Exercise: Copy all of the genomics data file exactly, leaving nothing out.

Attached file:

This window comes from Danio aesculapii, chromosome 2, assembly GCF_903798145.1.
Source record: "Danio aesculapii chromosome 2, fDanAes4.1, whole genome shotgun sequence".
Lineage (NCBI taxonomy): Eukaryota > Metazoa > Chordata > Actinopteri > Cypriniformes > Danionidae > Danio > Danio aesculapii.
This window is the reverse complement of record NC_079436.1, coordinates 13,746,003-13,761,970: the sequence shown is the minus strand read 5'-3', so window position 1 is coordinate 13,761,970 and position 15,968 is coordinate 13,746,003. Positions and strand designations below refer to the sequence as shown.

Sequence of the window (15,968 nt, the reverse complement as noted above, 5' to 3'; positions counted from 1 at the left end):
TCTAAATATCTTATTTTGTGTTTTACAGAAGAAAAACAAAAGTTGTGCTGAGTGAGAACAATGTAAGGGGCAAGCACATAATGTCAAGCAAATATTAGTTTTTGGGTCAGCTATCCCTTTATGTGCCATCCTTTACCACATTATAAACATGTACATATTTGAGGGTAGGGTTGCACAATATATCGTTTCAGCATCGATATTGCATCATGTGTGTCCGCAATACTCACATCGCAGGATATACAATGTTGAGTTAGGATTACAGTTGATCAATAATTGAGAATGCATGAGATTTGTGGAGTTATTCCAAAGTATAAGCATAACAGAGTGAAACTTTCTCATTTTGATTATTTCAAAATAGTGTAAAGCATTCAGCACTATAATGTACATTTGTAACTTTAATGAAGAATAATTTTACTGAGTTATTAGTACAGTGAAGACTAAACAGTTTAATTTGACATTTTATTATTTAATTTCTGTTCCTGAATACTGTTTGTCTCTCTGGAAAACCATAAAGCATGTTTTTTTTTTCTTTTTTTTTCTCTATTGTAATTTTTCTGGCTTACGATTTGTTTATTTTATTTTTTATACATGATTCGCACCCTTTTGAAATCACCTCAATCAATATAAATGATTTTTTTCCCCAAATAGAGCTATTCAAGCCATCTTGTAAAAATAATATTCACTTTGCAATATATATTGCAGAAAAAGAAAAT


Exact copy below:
This window comes from Danio aesculapii, chromosome 2, assembly GCF_903798145.1.
Source record: "Danio aesculapii chromosome 2, fDanAes4.1, whole genome shotgun sequence".
Lineage (NCBI taxonomy): Eukaryota > Metazoa > Chordata > Actinopteri > Cypriniformes > Danionidae > Danio > Danio aesculapii.
This window is the reverse complement of record NC_079436.1, coordinates 13,746,003-13,761,970: the sequence shown is the minus strand read 5'-3', so window position 1 is coordinate 13,761,970 and position 15,968 is coordinate 13,746,003. Positions and strand designations below refer to the sequence as shown.

Sequence of the window (15,968 nt, the reverse complement as noted above, 5' to 3'; positions counted from 1 at the left end):
TCTAAATATCTTATTTTGTGTTTTACAGAAGAAAAACAAAAGTTGTGCTGAGTGAGAACAATGTAAGGGGCAAGCACATAATGTCAAGCAAATATTAGTTTTTGGGTCAGCTATCCCTTTATGTGCCATCCTTTACCACATTATAAACATGTACATATTTGAGGGTAGGGTTGCACAATATATCGTTTCAGCATCGATATTGCATCATGTGTGTCCGCAATACTCACATCGCAGGATATACAATGTTGAGTTAGGATTACAGTTGATCAATAATTGAGAATGCATGAGATTTGTGGAGTTATTCCAAAGTATAAGCATAACAGAGTGAAACTTTCTCATTTTGATTATTTCAAAATAGTGTAAAGCATTCAGCACTATAATGTACATTTGTAACTTTAATGAAGAATAATTTTACTGAGTTATTAGTACAGTGAAGACTAAACAGTTTAATTTGACATTTTATTATTTAATTTCTGTTCCTGAATACTGTTTGTCTCTCTGGAAAACCATAAAGCATGTTTTTTTTTTCTTTTTTTTTCTCTATTGTAATTTTTCTGGCTTACGATTTGTTTATTTTATTTTTTATACATGATTCGCACCCTTTTGAAATCACCTCAATCAATATAAATGATTTTTTTCCCCAAATAGAGCTATTCAAGCCATCTTGTAAAAATAATATTCACTTTGCAATATATATTGCAGAAAAAGAAAAT